As my friend Jon Bernstein pointed out in a Bloomberg View piece last year, the timing of our elections can have a profound consequence for policy and governance. For instance, the specific timing of the economic crash in 2008 had important implications for President Obama’s agenda. Had the recession started sooner, unemployment would have likely bottomed out before the president assumed office (rather than in October of his first year). In that scenario, the Tea Party summer might have never occurred and John Boehner is still Speaker, if not Nancy Pelosi. Alternatively, had the recession started just a few months later (unemployment began rising in May of 2008 before spiking between the election and inauguration) most certainly the 2008 election would have been closer and the Democrats would likely have gained far fewer seats in the Congress. In other words, a later recession, and there is probably no Affordable Care Act or second Obama administration, an earlier recession, and there is likely no Tea Party revolt. In either case, Obama still wins the 2008 election, but the meaning of that election – the size of the mandate, the context in which the new executive takes office and governs – is quite different.

So what does this have to do with San Francisco?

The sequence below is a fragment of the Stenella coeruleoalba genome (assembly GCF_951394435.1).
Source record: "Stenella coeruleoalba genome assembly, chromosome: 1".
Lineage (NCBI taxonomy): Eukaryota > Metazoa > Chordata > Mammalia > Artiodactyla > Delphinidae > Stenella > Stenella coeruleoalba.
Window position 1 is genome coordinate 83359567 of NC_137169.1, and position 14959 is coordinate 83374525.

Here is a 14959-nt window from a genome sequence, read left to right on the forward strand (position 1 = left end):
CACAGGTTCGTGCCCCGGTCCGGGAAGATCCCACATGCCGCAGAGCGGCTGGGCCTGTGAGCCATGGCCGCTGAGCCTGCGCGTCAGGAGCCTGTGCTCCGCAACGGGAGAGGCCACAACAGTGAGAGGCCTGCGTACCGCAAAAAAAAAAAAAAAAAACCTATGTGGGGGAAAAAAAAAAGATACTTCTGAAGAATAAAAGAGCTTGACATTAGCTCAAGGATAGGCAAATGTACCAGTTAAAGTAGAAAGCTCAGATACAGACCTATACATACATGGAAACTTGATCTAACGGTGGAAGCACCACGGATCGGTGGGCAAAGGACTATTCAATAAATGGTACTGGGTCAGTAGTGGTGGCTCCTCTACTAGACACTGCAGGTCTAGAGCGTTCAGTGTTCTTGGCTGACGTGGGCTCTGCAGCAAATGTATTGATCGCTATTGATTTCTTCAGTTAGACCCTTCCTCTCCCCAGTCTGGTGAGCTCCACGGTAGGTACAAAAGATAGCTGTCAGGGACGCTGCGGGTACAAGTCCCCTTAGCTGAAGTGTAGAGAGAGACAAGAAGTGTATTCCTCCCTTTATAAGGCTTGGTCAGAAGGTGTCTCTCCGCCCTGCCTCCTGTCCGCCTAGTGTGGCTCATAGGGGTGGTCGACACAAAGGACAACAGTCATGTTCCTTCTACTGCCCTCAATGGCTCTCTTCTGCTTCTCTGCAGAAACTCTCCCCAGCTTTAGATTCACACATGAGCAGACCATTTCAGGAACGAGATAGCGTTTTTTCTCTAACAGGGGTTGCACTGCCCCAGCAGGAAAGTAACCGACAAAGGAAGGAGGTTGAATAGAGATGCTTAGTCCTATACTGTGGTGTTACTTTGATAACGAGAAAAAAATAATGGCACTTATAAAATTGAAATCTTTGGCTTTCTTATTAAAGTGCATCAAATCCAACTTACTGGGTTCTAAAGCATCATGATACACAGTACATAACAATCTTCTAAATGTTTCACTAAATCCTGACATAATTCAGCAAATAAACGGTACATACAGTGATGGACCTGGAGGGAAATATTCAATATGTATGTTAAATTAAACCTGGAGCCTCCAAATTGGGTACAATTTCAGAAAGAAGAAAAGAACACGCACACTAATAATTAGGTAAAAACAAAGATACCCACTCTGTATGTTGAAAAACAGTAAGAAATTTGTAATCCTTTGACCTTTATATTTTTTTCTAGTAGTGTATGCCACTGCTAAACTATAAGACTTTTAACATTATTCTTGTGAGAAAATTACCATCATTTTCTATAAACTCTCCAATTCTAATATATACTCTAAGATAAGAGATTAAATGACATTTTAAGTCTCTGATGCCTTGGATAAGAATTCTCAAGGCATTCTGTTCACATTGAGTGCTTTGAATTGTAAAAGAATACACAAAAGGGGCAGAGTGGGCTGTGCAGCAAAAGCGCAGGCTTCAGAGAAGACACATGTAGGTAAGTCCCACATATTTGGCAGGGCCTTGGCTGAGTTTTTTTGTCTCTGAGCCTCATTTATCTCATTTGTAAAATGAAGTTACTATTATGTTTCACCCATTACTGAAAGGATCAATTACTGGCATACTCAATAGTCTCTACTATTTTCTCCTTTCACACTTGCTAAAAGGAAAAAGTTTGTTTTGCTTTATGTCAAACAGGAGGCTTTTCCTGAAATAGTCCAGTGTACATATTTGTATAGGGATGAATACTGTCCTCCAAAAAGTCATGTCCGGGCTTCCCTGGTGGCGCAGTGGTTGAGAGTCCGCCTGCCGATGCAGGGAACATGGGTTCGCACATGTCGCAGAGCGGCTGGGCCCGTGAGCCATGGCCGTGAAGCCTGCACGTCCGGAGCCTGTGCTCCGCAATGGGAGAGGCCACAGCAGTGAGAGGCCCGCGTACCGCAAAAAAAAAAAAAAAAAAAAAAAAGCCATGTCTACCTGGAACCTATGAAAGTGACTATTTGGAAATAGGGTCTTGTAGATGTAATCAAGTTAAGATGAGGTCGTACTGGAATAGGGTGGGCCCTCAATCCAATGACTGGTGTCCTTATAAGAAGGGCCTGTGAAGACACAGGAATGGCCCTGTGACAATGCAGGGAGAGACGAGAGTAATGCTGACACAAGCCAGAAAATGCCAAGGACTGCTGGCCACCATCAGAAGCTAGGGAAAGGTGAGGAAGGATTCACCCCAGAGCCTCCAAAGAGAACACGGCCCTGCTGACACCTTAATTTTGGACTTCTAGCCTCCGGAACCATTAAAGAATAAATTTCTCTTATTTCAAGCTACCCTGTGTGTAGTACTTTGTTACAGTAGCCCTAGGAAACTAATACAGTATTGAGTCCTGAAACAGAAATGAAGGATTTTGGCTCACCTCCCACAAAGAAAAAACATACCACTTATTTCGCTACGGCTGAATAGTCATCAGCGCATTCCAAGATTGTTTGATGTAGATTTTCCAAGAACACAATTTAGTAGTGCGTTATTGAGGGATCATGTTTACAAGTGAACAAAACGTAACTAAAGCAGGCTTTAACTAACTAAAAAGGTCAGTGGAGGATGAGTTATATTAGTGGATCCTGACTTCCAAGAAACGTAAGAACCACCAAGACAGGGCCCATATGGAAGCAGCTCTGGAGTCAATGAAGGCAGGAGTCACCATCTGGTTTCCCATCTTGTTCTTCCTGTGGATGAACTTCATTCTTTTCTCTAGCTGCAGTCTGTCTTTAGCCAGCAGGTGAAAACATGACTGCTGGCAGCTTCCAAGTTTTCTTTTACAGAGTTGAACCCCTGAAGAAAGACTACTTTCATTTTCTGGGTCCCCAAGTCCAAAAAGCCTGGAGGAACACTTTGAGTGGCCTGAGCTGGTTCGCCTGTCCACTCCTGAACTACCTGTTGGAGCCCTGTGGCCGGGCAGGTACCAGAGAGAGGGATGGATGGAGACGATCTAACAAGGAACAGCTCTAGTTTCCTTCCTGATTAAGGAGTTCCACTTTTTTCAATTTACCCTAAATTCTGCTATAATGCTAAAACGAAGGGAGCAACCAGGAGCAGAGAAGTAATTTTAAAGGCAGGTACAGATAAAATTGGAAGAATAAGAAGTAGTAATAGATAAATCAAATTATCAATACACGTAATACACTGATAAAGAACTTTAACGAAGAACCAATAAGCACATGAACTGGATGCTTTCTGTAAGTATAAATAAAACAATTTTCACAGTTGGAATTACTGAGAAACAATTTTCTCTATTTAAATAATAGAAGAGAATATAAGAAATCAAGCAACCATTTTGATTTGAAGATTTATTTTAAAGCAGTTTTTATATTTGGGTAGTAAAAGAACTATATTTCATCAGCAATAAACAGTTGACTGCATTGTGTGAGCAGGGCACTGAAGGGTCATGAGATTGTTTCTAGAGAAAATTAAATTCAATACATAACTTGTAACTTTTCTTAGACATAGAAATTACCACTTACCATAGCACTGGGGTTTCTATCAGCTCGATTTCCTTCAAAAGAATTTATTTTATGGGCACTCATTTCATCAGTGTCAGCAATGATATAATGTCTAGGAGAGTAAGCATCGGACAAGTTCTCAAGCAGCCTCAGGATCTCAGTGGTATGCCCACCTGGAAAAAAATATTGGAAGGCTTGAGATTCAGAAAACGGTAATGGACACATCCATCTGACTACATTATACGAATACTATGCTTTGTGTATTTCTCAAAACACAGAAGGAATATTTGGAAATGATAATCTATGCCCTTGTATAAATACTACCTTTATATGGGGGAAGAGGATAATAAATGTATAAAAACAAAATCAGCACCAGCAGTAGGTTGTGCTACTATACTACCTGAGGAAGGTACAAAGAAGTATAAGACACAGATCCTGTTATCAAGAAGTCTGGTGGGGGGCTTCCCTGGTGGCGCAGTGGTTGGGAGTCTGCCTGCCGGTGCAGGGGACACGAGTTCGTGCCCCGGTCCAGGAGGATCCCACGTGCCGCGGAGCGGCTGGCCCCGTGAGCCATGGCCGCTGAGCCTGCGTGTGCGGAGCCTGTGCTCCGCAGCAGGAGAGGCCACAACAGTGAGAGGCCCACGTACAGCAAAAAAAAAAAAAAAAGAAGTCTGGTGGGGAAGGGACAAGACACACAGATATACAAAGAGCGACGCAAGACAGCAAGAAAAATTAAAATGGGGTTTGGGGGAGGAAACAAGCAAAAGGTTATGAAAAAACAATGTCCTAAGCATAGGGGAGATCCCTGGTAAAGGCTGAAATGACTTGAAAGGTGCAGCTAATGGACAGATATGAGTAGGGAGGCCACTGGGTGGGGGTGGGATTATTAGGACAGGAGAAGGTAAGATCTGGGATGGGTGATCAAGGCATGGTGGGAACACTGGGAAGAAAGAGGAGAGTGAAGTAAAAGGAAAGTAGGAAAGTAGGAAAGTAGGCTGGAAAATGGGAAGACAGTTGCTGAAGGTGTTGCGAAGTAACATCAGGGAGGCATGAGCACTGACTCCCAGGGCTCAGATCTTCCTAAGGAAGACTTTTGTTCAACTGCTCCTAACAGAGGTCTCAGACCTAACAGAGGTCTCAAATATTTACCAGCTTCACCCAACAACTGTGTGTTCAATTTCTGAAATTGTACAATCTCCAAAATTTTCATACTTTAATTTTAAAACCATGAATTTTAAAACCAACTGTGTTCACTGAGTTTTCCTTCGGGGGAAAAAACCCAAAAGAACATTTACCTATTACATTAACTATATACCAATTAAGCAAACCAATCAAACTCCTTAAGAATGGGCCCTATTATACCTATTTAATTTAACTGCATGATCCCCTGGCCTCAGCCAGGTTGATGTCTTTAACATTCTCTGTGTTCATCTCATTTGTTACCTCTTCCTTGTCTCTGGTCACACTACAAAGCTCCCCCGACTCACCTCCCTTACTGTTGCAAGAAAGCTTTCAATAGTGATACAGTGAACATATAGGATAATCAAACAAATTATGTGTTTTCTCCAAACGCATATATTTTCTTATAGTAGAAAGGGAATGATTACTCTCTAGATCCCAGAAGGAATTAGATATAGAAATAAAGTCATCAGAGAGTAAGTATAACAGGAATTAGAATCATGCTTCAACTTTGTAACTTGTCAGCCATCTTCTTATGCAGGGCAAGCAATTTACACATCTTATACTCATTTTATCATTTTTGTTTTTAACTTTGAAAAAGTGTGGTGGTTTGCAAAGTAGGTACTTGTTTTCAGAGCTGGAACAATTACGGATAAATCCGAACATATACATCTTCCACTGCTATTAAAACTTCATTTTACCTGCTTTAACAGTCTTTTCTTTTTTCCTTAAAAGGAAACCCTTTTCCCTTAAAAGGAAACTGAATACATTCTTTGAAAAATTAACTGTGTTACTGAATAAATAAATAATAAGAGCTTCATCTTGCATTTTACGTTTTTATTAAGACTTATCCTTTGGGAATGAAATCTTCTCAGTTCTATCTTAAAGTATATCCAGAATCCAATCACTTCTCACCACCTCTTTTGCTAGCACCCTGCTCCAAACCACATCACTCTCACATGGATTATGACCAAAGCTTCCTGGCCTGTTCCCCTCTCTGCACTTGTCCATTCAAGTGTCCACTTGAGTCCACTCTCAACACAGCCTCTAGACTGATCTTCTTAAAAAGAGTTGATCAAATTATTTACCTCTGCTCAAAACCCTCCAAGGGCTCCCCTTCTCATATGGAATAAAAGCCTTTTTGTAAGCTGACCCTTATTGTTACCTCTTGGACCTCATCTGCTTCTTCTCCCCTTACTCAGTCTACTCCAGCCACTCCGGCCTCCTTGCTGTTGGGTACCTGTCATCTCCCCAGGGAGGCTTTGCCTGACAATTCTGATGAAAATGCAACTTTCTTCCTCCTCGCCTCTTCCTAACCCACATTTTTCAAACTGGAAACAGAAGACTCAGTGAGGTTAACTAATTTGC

Next week, somewhere between one third and two-fifths of San Francisco registered voters will participate in a municipal election. It’s a sleepy election. Of the five citywide races, three involve incumbents running unopposed, the mayor will win re-election easily against underfunded challengers, and one race, the election for county sheriff, is considered competitive, though it likely won’t be close. Instead, most of the attention on election night will be focused on a single supervisorial district (which will reportedly exceed $1 million in campaign spending) and a handful of hotly contested ballot measures. You might suspect that San Franciscans overwhelmingly approve of the job that Ed Lee is doing as mayor and endorse his policies, and surely his supporters will make that claim next week, but that would ignore the context of the election.